Comment by persol on Avoiding Your Belief's Real Weak Points · 2015-04-09T23:26:04.512Z · score: 0 (2 votes) · LW · GW

Can you please explain why you believe in your God, and not all the others?

Comment by persol on Avoiding Your Belief's Real Weak Points · 2015-04-09T20:52:27.311Z · score: 0 (0 votes) · LW · GW

I'd never seen the term Bulverism, but I don't think what you are doing would classify. You aren't saying A is false because Okeymaker likes B, you're saying the extraordinary claims with lack of extraordinary evidence doesn't provide much prove A.

And that lack of good evidence does not seems not to matter... which makes me wonder how a discussion can continue. Questioning the motives of the discussion is goal clarification, without which there is no discussion.

Comment by persol on Avoiding Your Belief's Real Weak Points · 2015-04-09T01:25:54.089Z · score: 0 (0 votes) · LW · GW is a good reference. A simple reading of the first page should be sufficient to put doubt in the fact that the gospels are completely 'true'.

While this is not enough to convince someone that the Biblical God is false, it at least is a good gate to further discussion. If someone can't acknowledge that there are factual errors and contradiction... I'm not sure what there is left to talk about.

Comment by persol on Avoiding Your Belief's Real Weak Points · 2015-04-08T22:56:15.138Z · score: 0 (0 votes) · LW · GW

don´t NEED to read non-canon gospels to believe in Jesus, just like I don´t need to read Feynman to believe in physics.

Absolutely true, but if your belief on some specific part of physics is based on a single untested book which has demonstrable errors, you should read some other sources. Especially when there really isn't a huge volume.

[As a side note 'belief in physics' doesn't really mean anything. If you believe that a dropped apple will fall, you 'believe in physics'... you have direct evidence of it.]

I intend to read non-canon gospels, do you know how many there are?

It's shorter than A Song of Fire and Ice. In your world view, your religious documents should be much more important than George R Martin's musings are to millions.

Never said [liking something makes it true]

You're missing my point. Tour reason for believing the Gospels appears to have no foundation other than your 'like', and as you seem to agree, you liking it doesn't make it more true than all the other religious documents. If you have some other reason for believing it, share THAT and we can discuss. Currently you're leaving everyone to guess why you believe what you believe. If you go ask 10 fellow believes 'why', I guarantee you won't get the same answer each time.

I never said I disregard everything that is not the gospels and you know it.

I never said you did; I said you choose the Gospels over everything else... you have multiple sources, all of which are easily available to you; and you appear to randomly chose a subset. Even worse, you appear to have randomly picked a complete religion.

Your chance of having picked the right religion is near zero. Hopefully any real supreme being doesn't send you to some analogue of hell for believing in the wrong god.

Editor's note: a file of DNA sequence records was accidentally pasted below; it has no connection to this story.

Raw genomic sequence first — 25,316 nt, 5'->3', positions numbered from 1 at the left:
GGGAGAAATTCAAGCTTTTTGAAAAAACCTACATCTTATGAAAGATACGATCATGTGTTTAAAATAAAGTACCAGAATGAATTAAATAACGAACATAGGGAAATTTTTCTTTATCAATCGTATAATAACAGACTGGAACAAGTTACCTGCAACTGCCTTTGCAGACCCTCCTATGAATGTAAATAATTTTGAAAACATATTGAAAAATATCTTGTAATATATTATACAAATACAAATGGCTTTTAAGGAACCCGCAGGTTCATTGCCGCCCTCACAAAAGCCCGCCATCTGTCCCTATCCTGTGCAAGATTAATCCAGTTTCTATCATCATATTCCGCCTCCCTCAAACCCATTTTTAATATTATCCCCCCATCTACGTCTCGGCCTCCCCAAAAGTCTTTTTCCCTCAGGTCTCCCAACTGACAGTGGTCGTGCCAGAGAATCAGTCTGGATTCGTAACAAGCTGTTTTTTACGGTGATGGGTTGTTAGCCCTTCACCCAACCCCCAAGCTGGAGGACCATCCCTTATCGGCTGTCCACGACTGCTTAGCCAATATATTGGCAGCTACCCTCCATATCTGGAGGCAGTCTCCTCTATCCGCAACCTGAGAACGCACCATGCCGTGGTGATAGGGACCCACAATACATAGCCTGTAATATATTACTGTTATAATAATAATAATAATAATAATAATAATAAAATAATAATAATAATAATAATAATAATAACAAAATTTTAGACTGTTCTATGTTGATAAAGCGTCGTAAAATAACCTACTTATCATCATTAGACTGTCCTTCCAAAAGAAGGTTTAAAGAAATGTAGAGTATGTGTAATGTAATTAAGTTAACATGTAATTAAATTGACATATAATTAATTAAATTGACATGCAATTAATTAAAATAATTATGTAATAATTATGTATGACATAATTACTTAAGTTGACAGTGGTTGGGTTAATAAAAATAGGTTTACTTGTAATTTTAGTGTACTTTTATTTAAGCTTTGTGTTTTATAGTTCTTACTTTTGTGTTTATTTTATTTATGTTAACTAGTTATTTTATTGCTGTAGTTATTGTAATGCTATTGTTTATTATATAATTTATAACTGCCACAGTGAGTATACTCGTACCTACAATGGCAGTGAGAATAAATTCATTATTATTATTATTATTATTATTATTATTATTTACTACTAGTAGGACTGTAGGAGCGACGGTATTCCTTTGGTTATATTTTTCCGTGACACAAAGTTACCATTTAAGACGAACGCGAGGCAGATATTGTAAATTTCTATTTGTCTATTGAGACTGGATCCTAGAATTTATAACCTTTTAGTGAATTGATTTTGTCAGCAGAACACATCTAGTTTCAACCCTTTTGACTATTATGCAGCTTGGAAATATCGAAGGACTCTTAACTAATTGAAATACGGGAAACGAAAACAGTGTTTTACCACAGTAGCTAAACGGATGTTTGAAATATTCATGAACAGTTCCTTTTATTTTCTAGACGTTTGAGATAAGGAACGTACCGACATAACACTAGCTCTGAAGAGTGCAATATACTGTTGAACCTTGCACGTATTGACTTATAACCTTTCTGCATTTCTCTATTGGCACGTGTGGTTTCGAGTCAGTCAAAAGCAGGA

Meanwhile, in the gospels JESUS do not contradict himself.

To be clear, almost nobody claims Jesus wrote the gospels. Different gospels have Jesus saying different things in the same situation. For a straightforward indisputable example refer to Matthew 26:34 and Mark 14:30. A response that the above example may be misquoted could apply to everything Jesus is quoted as saying.

(You can Google other examples, but many could be argued as Jesus telling a story in which he describes different activities. This one is more straightforward.)

Feel free to refer to those contradictions you talk about.

Again, you can easily Google this. The Old Testament is demonstratively wrong on facts, but I suspect you'll say you don't follow that. Mark has a large number of demonstratively wrong facts as well. You're trusting Mark to correctly quote Jesus, when his stories have numerous other mistakes,

Comment by persol on Avoiding Your Belief's Real Weak Points · 2015-04-08T20:12:31.051Z · score: 3 (3 votes) · LW · GW

with ACTUAL knowledge on the subject

The beauty of theological study (and the internet) is that you can look at the source material and translations in detail and directly yourself. You have access to the very small amount of source data on the subject. Most of what people 'know' about the Trinity was made up hundreds of years after the fact.... and quite obviously these theories about the holy trinity have been untested.

Comment by persol on Avoiding Your Belief's Real Weak Points · 2015-04-08T20:05:32.876Z · score: 1 (5 votes) · LW · GW

To be blunt, I'm not really seeing answers from you. Most of your responses to most people's claims have been "well I don't believe that anyway". Meanwhile, you haven't even read most of Christianity.

Your specific responses seem to say very little:

No. But I haven't fully read any non-canon gospels yet.

You haven't done even your basic due diligence. You believe your eternal soul is controlled by God, but you can't be bothered to read a few documents that claim to have worthwhile information? This is absurd. Instead you've randomly latched on one set of documents, which you fully acknowledge are contradicted elsewhere.

I am an evangelic christian and within my belief the gospels override everything else that is or can be seen as contradictory. I have to value the words of Christ higher than the words of his followers and mortal predecessors.

There are direct contradictions WITHIN the gospels. How can something with basic logical error be an ultimate truth? Moreover, most theologians acknowledge that the gospels were not written during Jesus's claimed activities... let alone BY Jesus.

I just "like" the gospels more than the rest of it.

You like something, fine... that doesn't make it true. That fact that you liking something doesn't make it true is simply a fact. Having not even read the alternatives, why does what you 'like' even matter?